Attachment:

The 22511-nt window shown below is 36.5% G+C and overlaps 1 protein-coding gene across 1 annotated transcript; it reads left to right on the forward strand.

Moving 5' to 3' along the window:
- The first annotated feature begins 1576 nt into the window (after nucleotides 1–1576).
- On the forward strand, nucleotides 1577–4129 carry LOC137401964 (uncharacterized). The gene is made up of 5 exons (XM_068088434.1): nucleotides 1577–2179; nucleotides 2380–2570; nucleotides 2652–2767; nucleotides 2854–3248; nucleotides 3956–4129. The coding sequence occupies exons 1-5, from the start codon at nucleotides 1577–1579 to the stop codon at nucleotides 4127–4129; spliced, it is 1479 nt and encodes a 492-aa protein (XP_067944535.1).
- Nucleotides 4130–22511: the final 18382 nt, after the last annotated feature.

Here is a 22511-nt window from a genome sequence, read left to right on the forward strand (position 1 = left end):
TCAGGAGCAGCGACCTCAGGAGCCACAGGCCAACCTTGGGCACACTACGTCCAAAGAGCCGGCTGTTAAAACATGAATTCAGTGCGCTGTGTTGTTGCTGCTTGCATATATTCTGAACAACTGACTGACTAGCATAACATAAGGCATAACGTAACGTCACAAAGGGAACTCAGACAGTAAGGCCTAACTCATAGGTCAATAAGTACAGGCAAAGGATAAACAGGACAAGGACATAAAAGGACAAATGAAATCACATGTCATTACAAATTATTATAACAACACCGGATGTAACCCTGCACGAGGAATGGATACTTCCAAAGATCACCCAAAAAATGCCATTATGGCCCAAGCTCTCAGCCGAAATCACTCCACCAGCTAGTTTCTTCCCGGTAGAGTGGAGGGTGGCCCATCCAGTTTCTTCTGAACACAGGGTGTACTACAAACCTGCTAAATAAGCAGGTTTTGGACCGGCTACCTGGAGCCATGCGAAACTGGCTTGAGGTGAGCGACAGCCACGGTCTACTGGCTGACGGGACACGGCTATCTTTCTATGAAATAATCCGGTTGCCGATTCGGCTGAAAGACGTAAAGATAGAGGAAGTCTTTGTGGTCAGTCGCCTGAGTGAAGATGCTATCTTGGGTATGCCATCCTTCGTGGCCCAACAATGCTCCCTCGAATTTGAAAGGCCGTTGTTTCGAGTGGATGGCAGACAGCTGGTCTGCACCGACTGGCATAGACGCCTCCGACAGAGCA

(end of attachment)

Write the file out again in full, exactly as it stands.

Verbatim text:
The 22511-nt window shown below is 36.5% G+C and overlaps 1 protein-coding gene across 1 annotated transcript; it reads left to right on the forward strand.

Moving 5' to 3' along the window:
- The first annotated feature begins 1576 nt into the window (after nucleotides 1–1576).
- On the forward strand, nucleotides 1577–4129 carry LOC137401964 (uncharacterized). The gene is made up of 5 exons (XM_068088434.1): nucleotides 1577–2179; nucleotides 2380–2570; nucleotides 2652–2767; nucleotides 2854–3248; nucleotides 3956–4129. The coding sequence occupies exons 1-5, from the start codon at nucleotides 1577–1579 to the stop codon at nucleotides 4127–4129; spliced, it is 1479 nt and encodes a 492-aa protein (XP_067944535.1).
- Nucleotides 4130–22511: the final 18382 nt, after the last annotated feature.

Here is a 22511-nt window from a genome sequence, read left to right on the forward strand (position 1 = left end):
TCAGGAGCAGCGACCTCAGGAGCCACAGGCCAACCTTGGGCACACTACGTCCAAAGAGCCGGCTGTTAAAACATGAATTCAGTGCGCTGTGTTGTTGCTGCTTGCATATATTCTGAACAACTGACTGACTAGCATAACATAAGGCATAACGTAACGTCACAAAGGGAACTCAGACAGTAAGGCCTAACTCATAGGTCAATAAGTACAGGCAAAGGATAAACAGGACAAGGACATAAAAGGACAAATGAAATCACATGTCATTACAAATTATTATAACAACACCGGATGTAACCCTGCACGAGGAATGGATACTTCCAAAGATCACCCAAAAAATGCCATTATGGCCCAAGCTCTCAGCCGAAATCACTCCACCAGCTAGTTTCTTCCCGGTAGAGTGGAGGGTGGCCCATCCAGTTTCTTCTGAACACAGGGTGTACTACAAACCTGCTAAATAAGCAGGTTTTGGACCGGCTACCTGGAGCCATGCGAAACTGGCTTGAGGTGAGCGACAGCCACGGTCTACTGGCTGACGGGACACGGCTATCTTTCTATGAAATAATCCGGTTGCCGATTCGGCTGAAAGACGTAAAGATAGAGGAAGTCTTTGTGGTCAGTCGCCTGAGTGAAGATGCTATCTTGGGTATGCCATCCTTCGTGGCCCAACAATGCTCCCTCGAATTTGAAAGGCCGTTGTTTCGAGTGGATGGCAGACAGCTGGTCTGCACCGACTGGCATAGACGCCTCCGACAGAGCA